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ROBED RULERS

"ROBED RULERS" Continued...

Issue: "Supreme warning," July 5, 2003

With no ideological shift at stake, Democrats in the Senate might be expected to let a Rehnquist retirement slip by without a fight. Fat chance. Instead, they're already sharpening their knives. Key liberals on the Judiciary Committee have warned President Bush not to settle on a nominee without first "consulting" them for some acceptable names. Mr. Bush, not surprisingly, rejected the idea out of hand. Presidential spokesman Ari Fleischer blasted Sen. Tom Daschle (D-S.D.) and other Democrats for "com[ing] up with a novel new approach of how the Constitution guides the appointment process."

Democrats have at least two good reasons to fight any conservative nominee. First, a Rehnquist retirement represents more of a danger for the GOP than an opportunity. Republican presidents have a spotty record, at best, in appointing justices who favor judicial restraint and strict construction of the Constitution. David Souter, for instance, is an outright liberal, while Justices O'Connor and Kennedy are centrist at best. Thus, if Democrats could force a more moderate heir to the conservative chief justice, they might actually succeed in shifting the court to the left.

Second, if Mr. Bush sticks by his principles and nominates a strict constructionist, Democrats have to worry about the precedent their votes might set. The battle over Justice Rehnquist's successor will only be a dress rehearsal, after all. Sandra Day O'Connor, the court's most unpredictable swing vote, is in poor health and said to be eyeing retirement. Then there's liberal John Paul Stevens, who, after 28 years on the high bench, is unlikely to last through a second Bush term.

Retirements by either Justices O'Connor or Stevens would touch off a battle for the soul of the Supreme Court. A reliably conservative replacement for either justice would mark a huge philosophical shift, making it immeasurably harder for liberals to legislate from the bench. The problem for Senate Democrats is that if they let a replacement for Chief Justice Rehnquist breeze by, it may be more difficult to oppose the next nominee, when the stakes are higher. If it's OK for a nominee to favor judicial restraint in 2003, why not the next nominee in 2004 or 2005? Republicans would be able to accuse the Democrats of flip-flopping in their standards and playing politics with the nomination process.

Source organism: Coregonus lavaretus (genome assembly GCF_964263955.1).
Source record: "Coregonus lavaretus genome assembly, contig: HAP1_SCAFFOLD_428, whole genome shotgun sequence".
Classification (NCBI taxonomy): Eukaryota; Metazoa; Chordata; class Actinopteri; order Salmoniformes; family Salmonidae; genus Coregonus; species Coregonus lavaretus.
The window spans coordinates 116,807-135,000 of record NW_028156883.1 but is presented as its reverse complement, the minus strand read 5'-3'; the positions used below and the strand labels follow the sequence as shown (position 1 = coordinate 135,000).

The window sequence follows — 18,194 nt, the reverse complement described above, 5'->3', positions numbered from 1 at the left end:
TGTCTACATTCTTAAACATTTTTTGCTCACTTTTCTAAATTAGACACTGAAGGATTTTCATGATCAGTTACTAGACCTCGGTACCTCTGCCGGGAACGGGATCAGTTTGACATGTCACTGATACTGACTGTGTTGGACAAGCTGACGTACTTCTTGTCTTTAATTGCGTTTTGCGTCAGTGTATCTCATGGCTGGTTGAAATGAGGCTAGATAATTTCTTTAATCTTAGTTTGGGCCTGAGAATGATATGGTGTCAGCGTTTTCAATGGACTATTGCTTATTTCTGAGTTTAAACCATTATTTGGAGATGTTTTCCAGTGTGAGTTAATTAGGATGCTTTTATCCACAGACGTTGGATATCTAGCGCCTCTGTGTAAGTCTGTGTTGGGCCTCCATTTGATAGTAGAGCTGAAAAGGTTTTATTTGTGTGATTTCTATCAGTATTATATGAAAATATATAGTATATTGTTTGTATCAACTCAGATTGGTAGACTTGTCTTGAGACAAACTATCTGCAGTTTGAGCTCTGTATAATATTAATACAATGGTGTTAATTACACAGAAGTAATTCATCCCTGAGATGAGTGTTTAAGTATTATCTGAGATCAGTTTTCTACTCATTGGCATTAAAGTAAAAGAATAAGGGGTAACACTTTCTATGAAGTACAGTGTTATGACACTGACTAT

Thus, no matter who's the first to retire, the appointment battle is sure to turn ugly. "It will be worse than either the Bork or the Thomas hearings," predicted Mr. Jipping. "The left is good at conducting current confirmation fights to help in future confirmation fights. Their No. 1 rule is 'send a shot across the bow.' They will brand the nominee, no matter who it is, as a right-wing ideologue."

When it comes time to fight for or against a nominee, ideology will drive the debate on both sides of the aisle, simply because liberals and conservatives are diametrically opposed in their view of the proper role of the court. "Conservatives and libertarians see the court primarily as the nonpolitical branch of government," says Cato's Mr. Pilon. Rather than advancing a political cause, conservatives believe the Supreme Court exists solely to interpret the Constitution as the founders intended.

To liberals, on the other hand, "The Constitution is largely an empty vessel to be filled by transient majorities in the legislature or by socially enlightened justices on the Supreme Court," Mr. Pilon says. "Liberals see the court in large measure as one more political body [and] they judge the court according to whether it's carrying out their political agenda." With a strong Republican president and GOP majorities in both houses of Congress, the Supreme Court is looking more and more like the last hope for that agenda. As such, it's surely worth a little bloodletting on the Senate floor.

In Mr. Bush's favor are the sheer number of expected retirements. If he serves two terms, he will likely replace a minimum of three justices. Three brutal, back-to-back confirmation fights like the liberals waged against Robert Bork or Clarence Thomas would leave the Democrats looking petty and obstructionist and risk a backlash by voters concerned about Washington "gridlock."

Still, Democrats have often proven more consistent than Republicans in sticking to their guns over judicial appointments. And, as proved by last week's decisions, there's no issue in Washington that carries higher stakes.

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